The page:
Given how difficult and demanding a partner Douglas is proving to be, it looks like his erstwhile bosses were justified in their decision. He insists that Taylor solely fund each stage of his work, and piles on the guilt when they dare to consider alternate options. Eventually, he begrudgingly agrees to an outside investor — as well as the hard truth that he’s no longer the smartest person in the room whenever Taylor is around — but between his pigheaded attitude and duplicitous employment history, I have a bad feeling Taylor is walking right into the trap Wendy is setting for them.
I’m somehow keeping a soft spot for Wendy, though, because beneath her Evil Queen exterior, she is still suffering from her hot mess of a marriage. Chuck remains banished from the master bedroom, but the bigger issue here is that husband and wife are headed down two explicitly different sexual paths. We know from earlier in the season that Wendy’s interest in BDSM had begun to wane. However, as we also know, Chuck “can’t live without” it. But without Wendy as his domme, he’s been going to some pretty dark places, like putting a safety pin through his nipple and hiring a professional dominatrix who leaves him with a scarred chest and a black eye.
Things aren’t much better for Chuck’s professional life, either, as his episode-long grand plan to outwit Jock Jeffcoat and Bryan Connerty via his quid pro quo relationship with Judge Adam DeGiulio (Rob Morrow) blew up in his face — though he doesn’t know it yet. What Chuck failed to remember is that Bryan worked under him for years, studying all of his crooked maneuvers closely. (He’s also picked up more than a few of Chuck’s pompous bad habits, highlighted by Kate Sacker’s well-timed eyerolls.) So as soon as Bryan and Jock start bickering with each other, the U.S. Attorney realizes that’s what Chuck wanted all along. The two then regroup by vowing to work together to unseat their common enemy.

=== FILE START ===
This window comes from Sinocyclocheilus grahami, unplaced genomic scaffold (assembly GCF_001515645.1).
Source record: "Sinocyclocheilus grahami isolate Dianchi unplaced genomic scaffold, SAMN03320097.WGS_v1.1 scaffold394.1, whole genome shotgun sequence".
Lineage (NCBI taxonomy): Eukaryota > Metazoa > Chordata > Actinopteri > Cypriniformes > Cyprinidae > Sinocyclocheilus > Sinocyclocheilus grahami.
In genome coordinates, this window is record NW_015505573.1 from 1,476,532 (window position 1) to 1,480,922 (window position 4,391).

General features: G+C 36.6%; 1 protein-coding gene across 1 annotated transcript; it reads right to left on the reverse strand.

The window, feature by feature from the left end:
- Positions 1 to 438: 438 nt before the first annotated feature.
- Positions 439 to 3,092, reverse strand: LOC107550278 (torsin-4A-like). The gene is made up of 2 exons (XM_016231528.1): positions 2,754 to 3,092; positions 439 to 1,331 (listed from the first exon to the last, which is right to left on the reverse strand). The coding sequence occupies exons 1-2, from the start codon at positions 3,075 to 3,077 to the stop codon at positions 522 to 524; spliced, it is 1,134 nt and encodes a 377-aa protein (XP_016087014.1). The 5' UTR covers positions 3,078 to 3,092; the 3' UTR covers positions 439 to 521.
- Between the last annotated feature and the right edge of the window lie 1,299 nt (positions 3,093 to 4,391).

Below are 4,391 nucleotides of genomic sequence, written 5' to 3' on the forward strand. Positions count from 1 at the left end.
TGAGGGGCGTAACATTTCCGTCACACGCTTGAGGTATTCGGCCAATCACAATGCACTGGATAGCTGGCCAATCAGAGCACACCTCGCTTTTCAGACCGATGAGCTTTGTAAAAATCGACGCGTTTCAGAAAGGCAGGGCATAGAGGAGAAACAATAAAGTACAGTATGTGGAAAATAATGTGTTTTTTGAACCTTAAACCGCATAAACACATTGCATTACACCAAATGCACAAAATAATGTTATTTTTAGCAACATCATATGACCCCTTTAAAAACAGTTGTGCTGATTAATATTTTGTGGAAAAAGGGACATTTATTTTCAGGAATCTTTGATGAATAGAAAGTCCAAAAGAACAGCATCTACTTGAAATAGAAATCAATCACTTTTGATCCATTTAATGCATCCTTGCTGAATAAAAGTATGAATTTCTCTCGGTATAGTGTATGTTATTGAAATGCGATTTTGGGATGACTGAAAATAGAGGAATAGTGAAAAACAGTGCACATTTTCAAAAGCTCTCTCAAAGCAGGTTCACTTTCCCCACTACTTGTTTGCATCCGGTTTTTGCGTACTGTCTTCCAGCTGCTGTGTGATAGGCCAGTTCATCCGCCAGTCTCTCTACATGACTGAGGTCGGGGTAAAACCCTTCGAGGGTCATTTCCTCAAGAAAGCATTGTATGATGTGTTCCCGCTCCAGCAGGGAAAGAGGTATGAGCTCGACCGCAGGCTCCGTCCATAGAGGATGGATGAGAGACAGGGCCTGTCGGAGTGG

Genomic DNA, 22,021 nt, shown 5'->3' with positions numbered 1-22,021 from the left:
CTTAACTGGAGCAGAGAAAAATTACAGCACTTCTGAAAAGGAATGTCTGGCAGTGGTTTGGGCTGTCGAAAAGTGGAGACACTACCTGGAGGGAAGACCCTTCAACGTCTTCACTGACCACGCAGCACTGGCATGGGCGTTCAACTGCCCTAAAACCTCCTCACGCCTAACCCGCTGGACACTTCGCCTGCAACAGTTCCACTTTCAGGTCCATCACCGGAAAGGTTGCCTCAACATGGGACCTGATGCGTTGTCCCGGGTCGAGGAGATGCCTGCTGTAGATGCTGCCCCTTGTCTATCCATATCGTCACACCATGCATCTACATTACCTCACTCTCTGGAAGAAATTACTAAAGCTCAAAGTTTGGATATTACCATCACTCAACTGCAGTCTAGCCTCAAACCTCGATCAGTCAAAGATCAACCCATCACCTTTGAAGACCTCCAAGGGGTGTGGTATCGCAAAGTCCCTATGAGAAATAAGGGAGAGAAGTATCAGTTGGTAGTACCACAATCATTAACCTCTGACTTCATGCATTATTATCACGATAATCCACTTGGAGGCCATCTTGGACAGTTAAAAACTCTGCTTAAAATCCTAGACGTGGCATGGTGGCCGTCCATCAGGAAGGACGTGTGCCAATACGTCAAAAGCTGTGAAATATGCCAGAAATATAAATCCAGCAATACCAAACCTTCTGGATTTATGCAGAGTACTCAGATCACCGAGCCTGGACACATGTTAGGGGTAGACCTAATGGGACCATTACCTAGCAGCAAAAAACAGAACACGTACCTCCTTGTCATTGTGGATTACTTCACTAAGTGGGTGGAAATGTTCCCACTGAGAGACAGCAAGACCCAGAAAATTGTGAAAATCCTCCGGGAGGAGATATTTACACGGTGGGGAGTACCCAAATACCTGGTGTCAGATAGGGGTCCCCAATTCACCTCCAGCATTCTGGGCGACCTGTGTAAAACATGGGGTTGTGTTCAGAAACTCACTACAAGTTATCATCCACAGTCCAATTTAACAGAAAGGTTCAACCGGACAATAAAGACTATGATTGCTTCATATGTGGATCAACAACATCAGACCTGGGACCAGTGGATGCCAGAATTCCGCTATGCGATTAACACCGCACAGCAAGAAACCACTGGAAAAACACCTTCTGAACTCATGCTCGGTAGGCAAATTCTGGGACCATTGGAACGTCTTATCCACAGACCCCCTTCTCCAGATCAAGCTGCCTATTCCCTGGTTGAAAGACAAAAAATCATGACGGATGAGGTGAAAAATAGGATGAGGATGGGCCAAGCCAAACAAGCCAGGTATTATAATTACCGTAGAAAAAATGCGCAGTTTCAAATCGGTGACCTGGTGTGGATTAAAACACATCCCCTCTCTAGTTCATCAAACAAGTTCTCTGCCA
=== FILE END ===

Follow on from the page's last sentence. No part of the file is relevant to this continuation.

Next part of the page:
Bryan approaches Judge Leonard Funt (Harris Yulin), whom you may recall isn’t a fan of Chuck Rhoades Jr.: Last season, Chuck called in an old favor to have the hard-line Funt removed (and, shocker, replaced with DeGiulio) from the Ice Juice case. Once Bryan presents Funt with video evidence of Chuck and DeGiulio colluding at Economy Candy, the judge signs off on his request for a wiretap on the New York State attorney general, citing public corruption.
It’s never enough to have only one judge in your pocket, Chucky.
• Geoffrey Owens! (He plays the Cayman Islands banker and witness to Todd Krakow’s financial misdeeds, who Chuck and Bryan pass back and forth in their game of one-upmanship.)
• Whoa! Axe is a Bill and Ted’s Excellent Adventure fan.
• Economy Candy > Willy Wonka’s Chocolate Factory, IMHO.
• My favorite line from this episode has to be Tonelle “T” Burton (Tijuana Ricks) calling Chuck on his wealthy white male privilege: “I wanna get [Jock Jeffcoat] for all the reasons that don’t matter to you.”
• It’s interesting how Lara’s cameo this episode made the demise of the Axelrod marriage more final than last season’s divorce. But I think Axe needed to let Lara go — literally, by allowing her and their sons to move to California — in order to move forward with Rebecca. I’m not saying letting Rebecca into his head is going to make him a better person, but at least he’ll get to taste her smashed potatoes. They do sound delicious.